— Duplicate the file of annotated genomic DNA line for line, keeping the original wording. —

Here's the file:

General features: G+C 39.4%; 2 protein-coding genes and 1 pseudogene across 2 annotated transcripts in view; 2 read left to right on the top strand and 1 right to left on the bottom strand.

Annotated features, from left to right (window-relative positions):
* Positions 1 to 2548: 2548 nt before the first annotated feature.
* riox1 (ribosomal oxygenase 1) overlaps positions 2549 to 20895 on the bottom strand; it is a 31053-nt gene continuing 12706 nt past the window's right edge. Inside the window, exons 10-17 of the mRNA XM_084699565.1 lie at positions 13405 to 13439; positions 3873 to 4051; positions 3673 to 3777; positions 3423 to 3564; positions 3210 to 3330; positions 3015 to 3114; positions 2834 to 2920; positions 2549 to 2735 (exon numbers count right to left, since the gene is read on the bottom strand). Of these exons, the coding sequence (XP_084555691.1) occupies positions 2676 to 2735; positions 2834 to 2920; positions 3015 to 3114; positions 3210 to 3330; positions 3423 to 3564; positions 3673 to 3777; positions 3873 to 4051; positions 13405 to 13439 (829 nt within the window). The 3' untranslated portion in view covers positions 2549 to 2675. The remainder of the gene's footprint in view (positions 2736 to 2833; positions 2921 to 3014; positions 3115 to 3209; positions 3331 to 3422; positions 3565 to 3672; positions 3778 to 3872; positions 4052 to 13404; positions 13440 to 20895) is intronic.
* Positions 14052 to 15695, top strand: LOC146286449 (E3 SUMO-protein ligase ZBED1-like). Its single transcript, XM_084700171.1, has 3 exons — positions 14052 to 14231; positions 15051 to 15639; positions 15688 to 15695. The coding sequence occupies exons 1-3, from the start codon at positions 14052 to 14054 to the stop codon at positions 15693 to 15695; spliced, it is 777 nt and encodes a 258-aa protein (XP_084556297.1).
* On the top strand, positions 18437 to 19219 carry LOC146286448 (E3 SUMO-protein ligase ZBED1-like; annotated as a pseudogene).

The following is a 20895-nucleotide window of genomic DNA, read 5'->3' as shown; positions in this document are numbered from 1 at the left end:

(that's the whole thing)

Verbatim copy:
General features: G+C 39.4%; 2 protein-coding genes and 1 pseudogene across 2 annotated transcripts in view; 2 read left to right on the top strand and 1 right to left on the bottom strand.

Annotated features, from left to right (window-relative positions):
* Positions 1 to 2548: 2548 nt before the first annotated feature.
* riox1 (ribosomal oxygenase 1) overlaps positions 2549 to 20895 on the bottom strand; it is a 31053-nt gene continuing 12706 nt past the window's right edge. Inside the window, exons 10-17 of the mRNA XM_084699565.1 lie at positions 13405 to 13439; positions 3873 to 4051; positions 3673 to 3777; positions 3423 to 3564; positions 3210 to 3330; positions 3015 to 3114; positions 2834 to 2920; positions 2549 to 2735 (exon numbers count right to left, since the gene is read on the bottom strand). Of these exons, the coding sequence (XP_084555691.1) occupies positions 2676 to 2735; positions 2834 to 2920; positions 3015 to 3114; positions 3210 to 3330; positions 3423 to 3564; positions 3673 to 3777; positions 3873 to 4051; positions 13405 to 13439 (829 nt within the window). The 3' untranslated portion in view covers positions 2549 to 2675. The remainder of the gene's footprint in view (positions 2736 to 2833; positions 2921 to 3014; positions 3115 to 3209; positions 3331 to 3422; positions 3565 to 3672; positions 3778 to 3872; positions 4052 to 13404; positions 13440 to 20895) is intronic.
* Positions 14052 to 15695, top strand: LOC146286449 (E3 SUMO-protein ligase ZBED1-like). Its single transcript, XM_084700171.1, has 3 exons — positions 14052 to 14231; positions 15051 to 15639; positions 15688 to 15695. The coding sequence occupies exons 1-3, from the start codon at positions 14052 to 14054 to the stop codon at positions 15693 to 15695; spliced, it is 777 nt and encodes a 258-aa protein (XP_084556297.1).
* On the top strand, positions 18437 to 19219 carry LOC146286448 (E3 SUMO-protein ligase ZBED1-like; annotated as a pseudogene).

The following is a 20895-nucleotide window of genomic DNA, read 5'->3' as shown; positions in this document are numbered from 1 at the left end: